Egg Donor Medications & Risks
Medications Used In Egg Donation
Please note that each egg donor responds differently to her individual protocol; some donors will experience no side effects at all. The medical staff will instruct each donor on how to self-administer the medications with small needles which are injected into the fatty tissue of either the thighs or abdomen.
GNRH AGONIST (Leuprolide Acetate, Lupron)
One injection per day for approximately 12 days, then one injection per day in conjunction with gonadotropin therapy (see below) for a total of approximately 22 days. The administration of GNH agonist medicine like Lupron is used to prevent release of eggs and to control some of the female hormone levels. Specifically, it affects the pituitary gland and results in lower luteinizing hormone (LH) and follicle stimulating hormone (FSH) in the body. This approach is used to achieve a more uniform and predictable response to the IVF medicines and reduce the likelihood of an egg donation cycle being canceled. Extensive studies on non-human primates, as well as limited human evaluations, suggest that leuprolide acetate is harmless. The medication is rapidly (within hours) eliminated from the system upon discontinuing administration. Possible Side Effects (no long-term side effects have been reported) are moodiness, hot flashes, and headaches.
GNRH Antagonist (Ganirelix Acetate, Cetrotide)
One injection per day or every 3 days taken with gonadotropin therapy. Typically it is added after being on the gonadotropin therapy for 4-5 days. It is taken for approximately 5-6 days. This may be used instead of the GNRH agonist medicine Lupron to prevent the eggs from ovulating during the stimulation and also allows for more control of the cycle. It is not given for as many days as the Lupron.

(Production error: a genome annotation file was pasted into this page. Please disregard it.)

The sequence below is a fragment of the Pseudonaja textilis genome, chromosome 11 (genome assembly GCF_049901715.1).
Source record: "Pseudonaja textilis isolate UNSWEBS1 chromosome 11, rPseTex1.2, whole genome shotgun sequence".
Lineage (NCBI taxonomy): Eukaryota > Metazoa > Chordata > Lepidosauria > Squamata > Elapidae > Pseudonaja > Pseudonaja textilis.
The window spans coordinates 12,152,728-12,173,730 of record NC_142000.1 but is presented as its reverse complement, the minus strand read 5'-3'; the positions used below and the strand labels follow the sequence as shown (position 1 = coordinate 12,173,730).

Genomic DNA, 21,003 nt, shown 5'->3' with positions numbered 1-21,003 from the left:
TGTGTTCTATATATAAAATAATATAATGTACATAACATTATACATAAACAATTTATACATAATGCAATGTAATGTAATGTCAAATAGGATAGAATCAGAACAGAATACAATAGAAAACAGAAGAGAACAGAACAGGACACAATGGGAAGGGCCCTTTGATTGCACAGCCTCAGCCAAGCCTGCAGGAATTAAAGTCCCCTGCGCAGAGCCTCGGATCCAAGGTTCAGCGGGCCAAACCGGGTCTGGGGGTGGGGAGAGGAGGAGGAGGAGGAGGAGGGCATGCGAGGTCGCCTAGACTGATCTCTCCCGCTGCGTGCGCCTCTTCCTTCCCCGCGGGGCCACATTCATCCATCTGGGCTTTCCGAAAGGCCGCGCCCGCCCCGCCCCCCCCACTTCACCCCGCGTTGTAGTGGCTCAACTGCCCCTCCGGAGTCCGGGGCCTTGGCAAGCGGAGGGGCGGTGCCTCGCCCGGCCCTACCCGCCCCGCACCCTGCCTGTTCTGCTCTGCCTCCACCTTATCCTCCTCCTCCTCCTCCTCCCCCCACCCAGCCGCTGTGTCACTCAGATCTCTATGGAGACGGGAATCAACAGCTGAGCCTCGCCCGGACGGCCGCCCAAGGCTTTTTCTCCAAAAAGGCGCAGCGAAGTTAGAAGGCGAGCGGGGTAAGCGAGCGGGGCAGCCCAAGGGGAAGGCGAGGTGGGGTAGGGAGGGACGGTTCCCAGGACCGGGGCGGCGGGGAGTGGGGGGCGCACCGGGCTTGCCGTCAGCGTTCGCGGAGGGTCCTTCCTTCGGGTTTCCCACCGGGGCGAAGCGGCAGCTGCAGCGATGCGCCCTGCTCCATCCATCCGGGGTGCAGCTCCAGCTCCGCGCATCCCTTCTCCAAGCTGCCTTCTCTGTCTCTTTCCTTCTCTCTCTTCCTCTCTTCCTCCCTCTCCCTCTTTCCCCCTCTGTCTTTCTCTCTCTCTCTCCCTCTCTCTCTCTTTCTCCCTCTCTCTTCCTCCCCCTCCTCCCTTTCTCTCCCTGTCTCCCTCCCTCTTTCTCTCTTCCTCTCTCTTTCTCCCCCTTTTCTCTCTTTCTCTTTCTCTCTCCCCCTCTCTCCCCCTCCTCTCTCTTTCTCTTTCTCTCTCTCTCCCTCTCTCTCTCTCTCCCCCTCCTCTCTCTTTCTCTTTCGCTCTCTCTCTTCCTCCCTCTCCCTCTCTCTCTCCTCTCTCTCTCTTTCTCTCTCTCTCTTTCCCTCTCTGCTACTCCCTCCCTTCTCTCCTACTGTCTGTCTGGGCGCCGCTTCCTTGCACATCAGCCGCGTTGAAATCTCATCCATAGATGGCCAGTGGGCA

Follicle Stimulating Hormones - FSH or Gonadotropins
(Gonal F, Bravelle, Follistim, Menopur, Repronex)
One injection per day for approximately 10 days. FSH is the very same hormone produced by a woman’s body to mature the eggs within the ovaries during her reproductive cycle. Each egg in the ovary sits in a sac called a follicle. In the treatment of egg donation, FSH medicine is given to develop many sacs or follicles and thus make many eggs. The more ovarian follicles produced, the greater chances are for a successful outcome. Possible Side Effects (no long-term side effects have been reported) are headache, moodiness, fatigue and bloating. Rare possible Side Effects are OHSS (ovarian hyperstimulation syndrome). The incidence of severe OHSS is 1-2% of IVF cases. OHSS means essentially that the body has "over-responded" to the FSH and the ovaries become excessively enlarged. Great care is taken by the physician to minimize the risk. Treatment for this condition may include hospitalization and a minor procedure. Forgoing proper treatment can result in extremely serious complications including blood clots and stroke. There is also a rare risk of the ovary tearing open or twisting on itself, so decreasing physical activities while on the FSH medicine is important.
Human Chorionic Gonadotropin - hCG or “Trigger shot" (Ovidrel, Profasi, Pregnyl)
One injection approximately 34 hours prior to egg retrieval. hCG is the name of the pregnancy hormone and is produced by the human placenta. The purpose of administering hCG is to mature the eggs before they are retrieved, like when the sun ripens a fruit. Once the follicles are the right size the egg inside needs to ripen or become mature; hCG medicine makes this happen. It is very important to take this injection because without it the eggs would not be usable for IVF. Possible side effects (no long-term side effects have been reported) are headache, moodiness, fatigue and bloating.
Possible allergic reaction which, in rare cases, may be severe.